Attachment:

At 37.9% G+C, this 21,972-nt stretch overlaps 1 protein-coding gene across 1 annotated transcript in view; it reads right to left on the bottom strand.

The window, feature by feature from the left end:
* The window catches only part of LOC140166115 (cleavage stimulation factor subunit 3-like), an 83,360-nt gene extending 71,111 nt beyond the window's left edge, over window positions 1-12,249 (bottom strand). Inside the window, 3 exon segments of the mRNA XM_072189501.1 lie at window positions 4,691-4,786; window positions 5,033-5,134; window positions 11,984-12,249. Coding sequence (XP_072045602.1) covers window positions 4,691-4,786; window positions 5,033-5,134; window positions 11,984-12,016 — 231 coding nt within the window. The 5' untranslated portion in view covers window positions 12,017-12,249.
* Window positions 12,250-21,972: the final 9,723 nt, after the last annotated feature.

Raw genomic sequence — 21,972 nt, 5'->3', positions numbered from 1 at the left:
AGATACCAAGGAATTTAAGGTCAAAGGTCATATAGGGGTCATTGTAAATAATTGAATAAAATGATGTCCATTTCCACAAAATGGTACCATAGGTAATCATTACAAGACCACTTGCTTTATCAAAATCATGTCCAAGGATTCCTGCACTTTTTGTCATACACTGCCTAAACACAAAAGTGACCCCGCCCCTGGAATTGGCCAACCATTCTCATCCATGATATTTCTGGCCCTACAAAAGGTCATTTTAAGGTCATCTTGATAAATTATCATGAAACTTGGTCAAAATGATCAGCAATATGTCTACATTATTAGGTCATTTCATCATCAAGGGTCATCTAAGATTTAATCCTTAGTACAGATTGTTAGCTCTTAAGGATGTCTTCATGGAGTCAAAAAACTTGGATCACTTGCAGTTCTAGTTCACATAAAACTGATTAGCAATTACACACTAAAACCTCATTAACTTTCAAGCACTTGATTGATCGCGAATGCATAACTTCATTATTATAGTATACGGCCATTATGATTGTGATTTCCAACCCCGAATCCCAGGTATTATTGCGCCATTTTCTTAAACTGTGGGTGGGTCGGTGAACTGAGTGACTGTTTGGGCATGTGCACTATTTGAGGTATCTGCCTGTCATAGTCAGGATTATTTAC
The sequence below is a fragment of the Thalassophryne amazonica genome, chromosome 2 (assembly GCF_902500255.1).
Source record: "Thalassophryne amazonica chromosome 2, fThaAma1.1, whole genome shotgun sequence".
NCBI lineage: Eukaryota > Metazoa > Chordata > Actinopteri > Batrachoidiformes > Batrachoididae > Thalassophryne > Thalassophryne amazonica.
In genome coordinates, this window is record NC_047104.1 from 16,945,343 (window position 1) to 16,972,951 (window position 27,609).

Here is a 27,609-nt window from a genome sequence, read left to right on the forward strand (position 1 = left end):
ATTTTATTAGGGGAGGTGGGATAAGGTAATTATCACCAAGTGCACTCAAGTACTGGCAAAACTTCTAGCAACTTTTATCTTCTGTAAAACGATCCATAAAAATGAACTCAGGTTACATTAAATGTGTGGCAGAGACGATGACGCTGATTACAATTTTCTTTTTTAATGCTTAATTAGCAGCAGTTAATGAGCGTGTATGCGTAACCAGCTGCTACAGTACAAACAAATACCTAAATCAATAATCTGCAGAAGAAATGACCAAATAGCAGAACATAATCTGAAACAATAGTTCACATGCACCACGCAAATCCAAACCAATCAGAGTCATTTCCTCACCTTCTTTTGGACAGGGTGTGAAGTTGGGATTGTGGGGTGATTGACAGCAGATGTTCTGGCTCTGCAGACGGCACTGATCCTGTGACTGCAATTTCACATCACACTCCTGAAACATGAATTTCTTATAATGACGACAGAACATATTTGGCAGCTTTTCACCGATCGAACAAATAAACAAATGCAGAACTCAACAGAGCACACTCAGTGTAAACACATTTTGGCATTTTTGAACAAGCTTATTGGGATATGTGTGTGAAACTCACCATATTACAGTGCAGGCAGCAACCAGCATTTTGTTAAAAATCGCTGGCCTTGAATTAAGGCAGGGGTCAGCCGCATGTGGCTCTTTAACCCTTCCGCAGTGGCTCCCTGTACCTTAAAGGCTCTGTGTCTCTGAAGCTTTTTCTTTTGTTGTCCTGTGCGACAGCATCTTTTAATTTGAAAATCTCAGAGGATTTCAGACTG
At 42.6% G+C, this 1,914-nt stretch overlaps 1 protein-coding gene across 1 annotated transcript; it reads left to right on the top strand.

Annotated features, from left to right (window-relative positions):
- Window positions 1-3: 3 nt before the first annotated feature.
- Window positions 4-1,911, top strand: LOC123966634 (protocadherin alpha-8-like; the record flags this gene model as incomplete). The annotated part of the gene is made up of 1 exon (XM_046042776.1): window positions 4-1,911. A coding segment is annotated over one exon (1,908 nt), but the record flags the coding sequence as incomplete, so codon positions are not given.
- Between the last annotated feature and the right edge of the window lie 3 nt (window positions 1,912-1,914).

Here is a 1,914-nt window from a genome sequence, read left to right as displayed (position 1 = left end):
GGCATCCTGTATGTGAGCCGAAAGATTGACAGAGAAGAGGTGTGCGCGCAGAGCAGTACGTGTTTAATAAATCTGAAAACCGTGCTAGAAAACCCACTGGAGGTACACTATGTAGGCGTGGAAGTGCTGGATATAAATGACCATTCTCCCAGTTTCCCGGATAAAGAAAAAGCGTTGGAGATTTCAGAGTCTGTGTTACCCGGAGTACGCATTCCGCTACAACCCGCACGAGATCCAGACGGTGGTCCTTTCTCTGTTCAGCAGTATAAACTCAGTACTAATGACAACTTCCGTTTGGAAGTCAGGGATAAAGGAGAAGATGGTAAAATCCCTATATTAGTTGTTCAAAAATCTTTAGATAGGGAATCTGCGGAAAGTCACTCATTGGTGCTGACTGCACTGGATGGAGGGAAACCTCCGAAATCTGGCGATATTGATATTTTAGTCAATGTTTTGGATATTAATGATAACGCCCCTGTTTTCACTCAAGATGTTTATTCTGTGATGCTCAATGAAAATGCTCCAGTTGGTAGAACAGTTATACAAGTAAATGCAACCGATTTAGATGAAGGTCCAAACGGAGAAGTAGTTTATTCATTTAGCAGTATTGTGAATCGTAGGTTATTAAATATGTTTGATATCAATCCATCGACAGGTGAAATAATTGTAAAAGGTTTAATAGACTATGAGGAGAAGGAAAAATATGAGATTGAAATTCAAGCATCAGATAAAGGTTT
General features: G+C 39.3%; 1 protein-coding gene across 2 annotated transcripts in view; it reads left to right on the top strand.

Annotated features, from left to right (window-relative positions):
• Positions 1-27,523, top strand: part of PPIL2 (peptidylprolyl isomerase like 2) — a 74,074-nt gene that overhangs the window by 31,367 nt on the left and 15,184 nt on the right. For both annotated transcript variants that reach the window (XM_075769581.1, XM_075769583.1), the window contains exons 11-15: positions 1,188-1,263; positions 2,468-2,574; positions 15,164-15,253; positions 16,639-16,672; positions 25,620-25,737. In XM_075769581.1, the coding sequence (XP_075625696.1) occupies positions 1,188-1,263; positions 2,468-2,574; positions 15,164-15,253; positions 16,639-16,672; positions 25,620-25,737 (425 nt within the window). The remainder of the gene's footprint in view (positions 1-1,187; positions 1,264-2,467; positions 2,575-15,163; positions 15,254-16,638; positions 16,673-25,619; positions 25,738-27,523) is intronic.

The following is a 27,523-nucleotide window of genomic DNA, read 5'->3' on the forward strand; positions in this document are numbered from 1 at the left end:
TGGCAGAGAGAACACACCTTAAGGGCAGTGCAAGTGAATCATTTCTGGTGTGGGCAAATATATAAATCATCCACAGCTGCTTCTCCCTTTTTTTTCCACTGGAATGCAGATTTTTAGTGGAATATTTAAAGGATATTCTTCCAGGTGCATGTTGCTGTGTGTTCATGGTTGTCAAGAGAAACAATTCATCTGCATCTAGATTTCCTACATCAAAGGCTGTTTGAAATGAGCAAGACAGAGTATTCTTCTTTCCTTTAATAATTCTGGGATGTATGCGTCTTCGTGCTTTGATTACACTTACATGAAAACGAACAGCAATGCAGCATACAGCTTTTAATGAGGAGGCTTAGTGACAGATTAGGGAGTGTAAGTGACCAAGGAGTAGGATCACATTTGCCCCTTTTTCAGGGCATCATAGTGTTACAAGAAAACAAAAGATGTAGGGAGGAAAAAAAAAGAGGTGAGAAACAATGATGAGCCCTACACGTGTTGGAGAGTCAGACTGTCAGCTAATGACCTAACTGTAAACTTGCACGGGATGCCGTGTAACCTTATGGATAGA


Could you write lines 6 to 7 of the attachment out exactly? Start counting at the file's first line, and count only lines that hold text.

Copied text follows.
AGATACCAAGGAATTTAAGGTCAAAGGTCATATAGGGGTCATTGTAAATAATTGAATAAAATGATGTCCATTTCCACAAAATGGTACCATAGGTAATCATTACAAGACCACTTGCTTTATCAAAATCATGTCCAAGGATTCCTGCACTTTTTGTCATACACTGCCTAAACACAAAAGTGACCCCGCCCCTGGAATTGGCCAACCATTCTCATCCATGATATTTCTGGCCCTACAAAAGGTCATTTTAAGGTCATCTTGATAAATTATCATGAAACTTGGTCAAAATGATCAGCAATATGTCTACATTATTAGGTCATTTCATCATCAAGGGTCATCTAAGATTTAATCCTTAGTACAGATTGTTAGCTCTTAAGGATGTCTTCATGGAGTCAAAAAACTTGGATCACTTGCAGTTCTAGTTCACATAAAACTGATTAGCAATTACACACTAAAACCTCATTAACTTTCAAGCACTTGATTGATCGCGAATGCATAACTTCATTATTATAGTATACGGCCATTATGATTGTGATTTCCAACCCCGAATCCCAGGTATTATTGCGCCATTTTCTTAAACTGTGGGTGGGTCGGTGAACTGAGTGACTGTTTGGGCATGTGCACTATTTGAGGTATCTGCCTGTCATAGTCAGGATTATTTAC
The sequence below is a fragment of the Thalassophryne amazonica genome, chromosome 2 (assembly GCF_902500255.1).